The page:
In this post, Software Engineer at AYLIEN, Afshin Mehrabani talks us through his experience in building and launching an incredibly popular open source library called Intro.js.
4 years ago, when I started Intro.js as a weekend project I knew it was a useful idea but I didn’t expect to eventually have the likes of Microsoft, IBM, SAP and Amazon using what I had built.
In this post I’ll talk about what sparked the idea for Intro.js, why I open sourced it and what I have learned in the process.
I originally started Intro.js to use it on a particular product I was working on at the time. I was working as part of a web development team building web-based stock exchange software. The system had many user facing components, tools and widgets and it was a little confusing to use. This meant the support team we worked with spent most of their time on phone calls guiding people on how to use the software, find options, complete trades etc. instead of dealing with the bugs and issues our users had.
Things got even worse when we completely changed the user interface. The support team were working almost exclusively on user interface-related queries and were spending a lot of time guiding users through critical workflows. As you can imagine our support answering the same questions and running thousands of customers through a guided tour just wasn’t efficient.
As a part of the development team, we had to ensure the UI/UX was kept simple and straightforward enough for users to understand the workflow. Which I know is a common problem in software design, but for some web-based portals like this one, it’s an almost impossible task.
Imagine the UI for stock exchange software, it’s made up of many critical moving parts that are paramount to not just the users experience but the software carrying out the job at hand.
Financial software example – source: www.metatrader4.com
These UI’s are busy and complicated and for the most part they need to be. If an object is included in the UI it’s critical to the job at hand. You can’t eliminate any objects from the page and you still need to make it clear enough for users to interact with.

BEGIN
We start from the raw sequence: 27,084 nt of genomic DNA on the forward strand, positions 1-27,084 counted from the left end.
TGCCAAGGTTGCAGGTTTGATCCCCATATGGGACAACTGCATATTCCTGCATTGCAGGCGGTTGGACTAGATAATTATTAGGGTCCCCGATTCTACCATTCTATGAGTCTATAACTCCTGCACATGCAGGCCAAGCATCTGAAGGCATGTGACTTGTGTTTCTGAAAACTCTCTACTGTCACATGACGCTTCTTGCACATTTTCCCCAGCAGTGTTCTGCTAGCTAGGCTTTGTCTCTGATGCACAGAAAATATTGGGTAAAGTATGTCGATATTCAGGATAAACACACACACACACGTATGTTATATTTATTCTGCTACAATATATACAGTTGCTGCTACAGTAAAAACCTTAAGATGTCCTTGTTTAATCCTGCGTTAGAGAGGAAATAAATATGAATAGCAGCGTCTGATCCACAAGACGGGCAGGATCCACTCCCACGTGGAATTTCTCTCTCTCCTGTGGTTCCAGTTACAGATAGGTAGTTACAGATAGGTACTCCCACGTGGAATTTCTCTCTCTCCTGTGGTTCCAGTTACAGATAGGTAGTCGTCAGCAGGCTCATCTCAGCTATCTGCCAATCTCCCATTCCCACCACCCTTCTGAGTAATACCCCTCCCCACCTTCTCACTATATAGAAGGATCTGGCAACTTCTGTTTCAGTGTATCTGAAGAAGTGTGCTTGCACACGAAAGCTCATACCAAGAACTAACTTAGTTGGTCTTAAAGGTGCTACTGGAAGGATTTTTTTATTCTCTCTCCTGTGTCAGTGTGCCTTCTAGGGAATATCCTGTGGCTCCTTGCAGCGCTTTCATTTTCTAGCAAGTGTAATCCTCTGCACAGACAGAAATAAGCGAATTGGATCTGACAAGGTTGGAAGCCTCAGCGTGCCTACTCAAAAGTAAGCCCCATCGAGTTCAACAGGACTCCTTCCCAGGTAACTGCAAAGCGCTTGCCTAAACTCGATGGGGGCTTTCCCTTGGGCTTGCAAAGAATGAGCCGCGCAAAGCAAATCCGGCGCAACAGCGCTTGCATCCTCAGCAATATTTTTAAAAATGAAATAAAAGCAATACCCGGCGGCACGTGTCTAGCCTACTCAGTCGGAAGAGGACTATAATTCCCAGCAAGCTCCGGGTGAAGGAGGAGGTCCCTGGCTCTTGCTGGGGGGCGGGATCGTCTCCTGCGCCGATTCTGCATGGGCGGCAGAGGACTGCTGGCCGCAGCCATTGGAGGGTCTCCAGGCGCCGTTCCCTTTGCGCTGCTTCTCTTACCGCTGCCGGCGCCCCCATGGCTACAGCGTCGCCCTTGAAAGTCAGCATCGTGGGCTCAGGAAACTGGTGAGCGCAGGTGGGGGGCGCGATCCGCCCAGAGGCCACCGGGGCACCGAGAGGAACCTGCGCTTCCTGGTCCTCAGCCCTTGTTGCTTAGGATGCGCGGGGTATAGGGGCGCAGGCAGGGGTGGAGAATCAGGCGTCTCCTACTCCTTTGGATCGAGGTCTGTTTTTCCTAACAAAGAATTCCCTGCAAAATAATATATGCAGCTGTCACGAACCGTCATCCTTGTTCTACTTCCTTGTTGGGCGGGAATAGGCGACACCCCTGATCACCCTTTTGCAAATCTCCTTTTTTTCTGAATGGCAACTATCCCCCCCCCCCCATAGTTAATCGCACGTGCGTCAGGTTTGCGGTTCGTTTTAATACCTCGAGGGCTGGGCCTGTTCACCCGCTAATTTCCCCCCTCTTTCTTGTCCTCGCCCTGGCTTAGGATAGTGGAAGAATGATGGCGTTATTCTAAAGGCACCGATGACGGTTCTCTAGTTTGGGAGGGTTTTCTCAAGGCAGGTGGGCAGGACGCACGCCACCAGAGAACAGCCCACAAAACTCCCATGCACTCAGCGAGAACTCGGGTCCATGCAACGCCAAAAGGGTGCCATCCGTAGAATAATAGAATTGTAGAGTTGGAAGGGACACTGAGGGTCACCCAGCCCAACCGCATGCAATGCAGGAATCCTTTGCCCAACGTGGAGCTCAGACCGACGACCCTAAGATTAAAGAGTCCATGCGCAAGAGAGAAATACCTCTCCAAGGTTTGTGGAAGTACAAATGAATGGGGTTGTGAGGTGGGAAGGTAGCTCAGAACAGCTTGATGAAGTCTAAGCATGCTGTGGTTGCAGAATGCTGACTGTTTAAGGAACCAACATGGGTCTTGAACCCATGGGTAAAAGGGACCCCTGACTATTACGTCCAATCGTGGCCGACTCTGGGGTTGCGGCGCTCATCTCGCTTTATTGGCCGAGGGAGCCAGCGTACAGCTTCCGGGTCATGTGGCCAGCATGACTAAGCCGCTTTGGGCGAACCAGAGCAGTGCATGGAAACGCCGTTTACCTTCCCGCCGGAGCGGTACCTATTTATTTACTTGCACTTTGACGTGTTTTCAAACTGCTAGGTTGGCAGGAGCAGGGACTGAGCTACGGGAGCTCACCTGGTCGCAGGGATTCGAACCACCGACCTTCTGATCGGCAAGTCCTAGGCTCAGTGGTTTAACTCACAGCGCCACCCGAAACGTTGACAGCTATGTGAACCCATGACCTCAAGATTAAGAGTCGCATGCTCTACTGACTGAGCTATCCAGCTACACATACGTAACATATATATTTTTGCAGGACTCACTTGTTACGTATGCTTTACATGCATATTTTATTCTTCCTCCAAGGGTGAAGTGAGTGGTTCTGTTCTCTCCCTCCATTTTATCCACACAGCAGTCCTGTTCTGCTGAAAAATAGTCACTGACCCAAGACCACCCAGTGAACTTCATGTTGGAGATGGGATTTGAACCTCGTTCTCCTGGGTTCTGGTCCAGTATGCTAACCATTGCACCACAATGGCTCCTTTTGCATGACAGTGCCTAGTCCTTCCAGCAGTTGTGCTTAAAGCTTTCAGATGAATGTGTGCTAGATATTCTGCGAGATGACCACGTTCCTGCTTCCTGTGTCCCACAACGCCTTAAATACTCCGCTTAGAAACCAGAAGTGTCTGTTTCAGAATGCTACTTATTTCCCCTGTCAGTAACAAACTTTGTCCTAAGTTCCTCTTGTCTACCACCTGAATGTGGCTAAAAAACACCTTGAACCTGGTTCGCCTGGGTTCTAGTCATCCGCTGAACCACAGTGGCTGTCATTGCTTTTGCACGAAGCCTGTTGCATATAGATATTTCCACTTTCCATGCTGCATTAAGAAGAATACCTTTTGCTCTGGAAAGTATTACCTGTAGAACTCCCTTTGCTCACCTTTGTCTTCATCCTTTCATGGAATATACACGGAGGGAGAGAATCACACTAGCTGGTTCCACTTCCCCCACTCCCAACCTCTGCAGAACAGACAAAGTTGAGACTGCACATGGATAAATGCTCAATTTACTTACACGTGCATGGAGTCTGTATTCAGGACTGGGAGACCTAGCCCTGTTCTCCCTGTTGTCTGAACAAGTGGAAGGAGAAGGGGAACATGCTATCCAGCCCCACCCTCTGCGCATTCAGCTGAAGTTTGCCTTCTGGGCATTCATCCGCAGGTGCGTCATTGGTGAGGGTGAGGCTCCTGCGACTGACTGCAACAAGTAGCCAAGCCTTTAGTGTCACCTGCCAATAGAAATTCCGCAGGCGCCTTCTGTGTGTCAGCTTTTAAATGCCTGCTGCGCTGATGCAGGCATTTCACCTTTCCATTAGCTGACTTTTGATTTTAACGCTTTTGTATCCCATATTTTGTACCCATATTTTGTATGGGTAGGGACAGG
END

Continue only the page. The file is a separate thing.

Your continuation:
The pictures below illustrate some sample steps of a simple Intro.js guide, with the highlighted component, a description of the step and control buttons.
Through the control buttons a user can decide to go to the next step, previous step or close the guide.
Although a relatively simple idea after implementing the original version of Intro.js on that project, I realised what I had built could benefit a lot of people who were facing the same problem we had. Which is why I decided to open-source it and let the community use and add to it while of course making some improvements to the code base.
I have now open-sourced almost all of the useful components I built. Not only has this helped a lot of people save time and money, but we’ve also built an active and vibrant community around Intro.js who help maintain the project, add more features, fix bugs and everything else that needs to be done.
In the last year, I have been building on the original offering. Most recently adding the Hints feature. Using this feature, you can add clickable circles to different elements of the webpage with extra descriptions:
Bringing it to the masses
So I had built and validated my idea in a live project and I was pretty sure there was demand out there for something like Intro.js but the challenge was how would I get this into the hands of other developers.
The open source community
After releasing the first version of Intro.js, I created a simple HTML page to demonstrate what it does. I suppose I didn’t think too much about how I was going to find users but I knew from already being actively involved in the open source community that if something was truly useful it would spread and gather pace through the community eventually. I had no idea though that within a couple of days I’d be struggling to keep up with the demand.